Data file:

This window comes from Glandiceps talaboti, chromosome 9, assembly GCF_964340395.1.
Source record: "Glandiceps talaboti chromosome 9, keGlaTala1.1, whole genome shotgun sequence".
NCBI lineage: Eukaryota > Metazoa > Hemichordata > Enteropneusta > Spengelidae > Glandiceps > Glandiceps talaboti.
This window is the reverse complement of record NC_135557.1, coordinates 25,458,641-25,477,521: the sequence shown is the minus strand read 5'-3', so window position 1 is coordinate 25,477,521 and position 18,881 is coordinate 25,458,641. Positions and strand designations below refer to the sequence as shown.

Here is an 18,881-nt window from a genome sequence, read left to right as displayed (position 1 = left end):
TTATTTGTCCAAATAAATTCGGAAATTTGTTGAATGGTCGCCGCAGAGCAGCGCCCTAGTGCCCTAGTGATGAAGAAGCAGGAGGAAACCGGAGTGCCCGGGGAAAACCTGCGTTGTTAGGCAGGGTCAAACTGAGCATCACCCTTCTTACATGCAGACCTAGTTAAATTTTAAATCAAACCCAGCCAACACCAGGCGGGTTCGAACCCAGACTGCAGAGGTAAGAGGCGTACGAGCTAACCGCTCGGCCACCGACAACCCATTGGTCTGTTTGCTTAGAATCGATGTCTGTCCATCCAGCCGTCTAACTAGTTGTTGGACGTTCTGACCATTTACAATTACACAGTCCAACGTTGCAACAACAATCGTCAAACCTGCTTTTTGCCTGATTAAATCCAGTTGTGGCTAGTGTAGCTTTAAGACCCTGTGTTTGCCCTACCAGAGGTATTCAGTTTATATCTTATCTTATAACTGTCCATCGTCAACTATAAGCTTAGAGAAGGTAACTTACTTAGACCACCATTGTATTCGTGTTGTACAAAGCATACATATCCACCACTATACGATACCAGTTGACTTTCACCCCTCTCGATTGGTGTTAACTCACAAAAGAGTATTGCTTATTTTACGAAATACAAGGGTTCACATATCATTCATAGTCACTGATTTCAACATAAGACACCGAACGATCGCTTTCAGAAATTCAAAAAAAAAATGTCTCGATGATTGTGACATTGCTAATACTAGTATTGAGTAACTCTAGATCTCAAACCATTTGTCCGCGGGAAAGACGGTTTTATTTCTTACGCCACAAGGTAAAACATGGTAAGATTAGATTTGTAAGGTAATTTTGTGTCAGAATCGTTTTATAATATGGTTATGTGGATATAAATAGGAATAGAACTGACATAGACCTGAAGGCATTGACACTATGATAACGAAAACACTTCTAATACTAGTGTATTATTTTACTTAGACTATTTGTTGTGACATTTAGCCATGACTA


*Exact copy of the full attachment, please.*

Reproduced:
This window comes from Glandiceps talaboti, chromosome 9, assembly GCF_964340395.1.
Source record: "Glandiceps talaboti chromosome 9, keGlaTala1.1, whole genome shotgun sequence".
NCBI lineage: Eukaryota > Metazoa > Hemichordata > Enteropneusta > Spengelidae > Glandiceps > Glandiceps talaboti.
This window is the reverse complement of record NC_135557.1, coordinates 25,458,641-25,477,521: the sequence shown is the minus strand read 5'-3', so window position 1 is coordinate 25,477,521 and position 18,881 is coordinate 25,458,641. Positions and strand designations below refer to the sequence as shown.

Here is an 18,881-nt window from a genome sequence, read left to right as displayed (position 1 = left end):
TTATTTGTCCAAATAAATTCGGAAATTTGTTGAATGGTCGCCGCAGAGCAGCGCCCTAGTGCCCTAGTGATGAAGAAGCAGGAGGAAACCGGAGTGCCCGGGGAAAACCTGCGTTGTTAGGCAGGGTCAAACTGAGCATCACCCTTCTTACATGCAGACCTAGTTAAATTTTAAATCAAACCCAGCCAACACCAGGCGGGTTCGAACCCAGACTGCAGAGGTAAGAGGCGTACGAGCTAACCGCTCGGCCACCGACAACCCATTGGTCTGTTTGCTTAGAATCGATGTCTGTCCATCCAGCCGTCTAACTAGTTGTTGGACGTTCTGACCATTTACAATTACACAGTCCAACGTTGCAACAACAATCGTCAAACCTGCTTTTTGCCTGATTAAATCCAGTTGTGGCTAGTGTAGCTTTAAGACCCTGTGTTTGCCCTACCAGAGGTATTCAGTTTATATCTTATCTTATAACTGTCCATCGTCAACTATAAGCTTAGAGAAGGTAACTTACTTAGACCACCATTGTATTCGTGTTGTACAAAGCATACATATCCACCACTATACGATACCAGTTGACTTTCACCCCTCTCGATTGGTGTTAACTCACAAAAGAGTATTGCTTATTTTACGAAATACAAGGGTTCACATATCATTCATAGTCACTGATTTCAACATAAGACACCGAACGATCGCTTTCAGAAATTCAAAAAAAAAATGTCTCGATGATTGTGACATTGCTAATACTAGTATTGAGTAACTCTAGATCTCAAACCATTTGTCCGCGGGAAAGACGGTTTTATTTCTTACGCCACAAGGTAAAACATGGTAAGATTAGATTTGTAAGGTAATTTTGTGTCAGAATCGTTTTATAATATGGTTATGTGGATATAAATAGGAATAGAACTGACATAGACCTGAAGGCATTGACACTATGATAACGAAAACACTTCTAATACTAGTGTATTATTTTACTTAGACTATTTGTTGTGACATTTAGCCATGACTA